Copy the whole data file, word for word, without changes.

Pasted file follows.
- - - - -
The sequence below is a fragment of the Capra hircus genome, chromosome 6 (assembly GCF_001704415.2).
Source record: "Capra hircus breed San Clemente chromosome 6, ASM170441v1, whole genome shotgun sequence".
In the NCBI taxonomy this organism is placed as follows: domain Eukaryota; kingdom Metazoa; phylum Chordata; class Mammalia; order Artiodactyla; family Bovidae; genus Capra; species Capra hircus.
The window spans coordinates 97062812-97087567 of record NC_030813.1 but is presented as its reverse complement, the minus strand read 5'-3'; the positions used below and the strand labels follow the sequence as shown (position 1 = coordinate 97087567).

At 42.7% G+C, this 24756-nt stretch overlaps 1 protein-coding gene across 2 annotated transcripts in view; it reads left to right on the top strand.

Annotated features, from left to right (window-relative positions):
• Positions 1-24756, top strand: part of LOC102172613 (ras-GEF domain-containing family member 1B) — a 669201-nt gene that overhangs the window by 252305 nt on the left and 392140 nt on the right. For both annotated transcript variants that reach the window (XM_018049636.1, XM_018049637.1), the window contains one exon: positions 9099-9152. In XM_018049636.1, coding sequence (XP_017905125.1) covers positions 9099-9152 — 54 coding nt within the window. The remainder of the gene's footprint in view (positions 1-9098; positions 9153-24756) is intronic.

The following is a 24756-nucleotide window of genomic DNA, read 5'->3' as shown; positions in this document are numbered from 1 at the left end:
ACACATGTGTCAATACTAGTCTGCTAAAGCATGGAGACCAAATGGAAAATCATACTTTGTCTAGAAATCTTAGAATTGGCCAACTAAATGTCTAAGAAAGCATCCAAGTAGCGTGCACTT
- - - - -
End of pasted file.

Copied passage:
The sequence below is a fragment of the Capra hircus genome, chromosome 6 (assembly GCF_001704415.2).
Source record: "Capra hircus breed San Clemente chromosome 6, ASM170441v1, whole genome shotgun sequence".
In the NCBI taxonomy this organism is placed as follows: domain Eukaryota; kingdom Metazoa; phylum Chordata; class Mammalia; order Artiodactyla; family Bovidae; genus Capra; species Capra hircus.
The window spans coordinates 97062812-97087567 of record NC_030813.1 but is presented as its reverse complement, the minus strand read 5'-3'; the positions used below and the strand labels follow the sequence as shown (position 1 = coordinate 97087567).

At 42.7% G+C, this 24756-nt stretch overlaps 1 protein-coding gene across 2 annotated transcripts in view; it reads left to right on the top strand.

Annotated features, from left to right (window-relative positions):
• Positions 1-24756, top strand: part of LOC102172613 (ras-GEF domain-containing family member 1B) — a 669201-nt gene that overhangs the window by 252305 nt on the left and 392140 nt on the right. For both annotated transcript variants that reach the window (XM_018049636.1, XM_018049637.1), the window contains one exon: positions 9099-9152. In XM_018049636.1, coding sequence (XP_017905125.1) covers positions 9099-9152 — 54 coding nt within the window. The remainder of the gene's footprint in view (positions 1-9098; positions 9153-24756) is intronic.

The following is a 24756-nucleotide window of genomic DNA, read 5'->3' as shown; positions in this document are numbered from 1 at the left end:
ACACATGTGTCAATACTAGTCTGCTAAAGCATGGAGACCAAATGGAAAATCATACTTTGTCTAGAAATCTTAGAATTGGCCAACTAAATGTCTAAGAAAGCATCCAAGTAGCGTGCACTT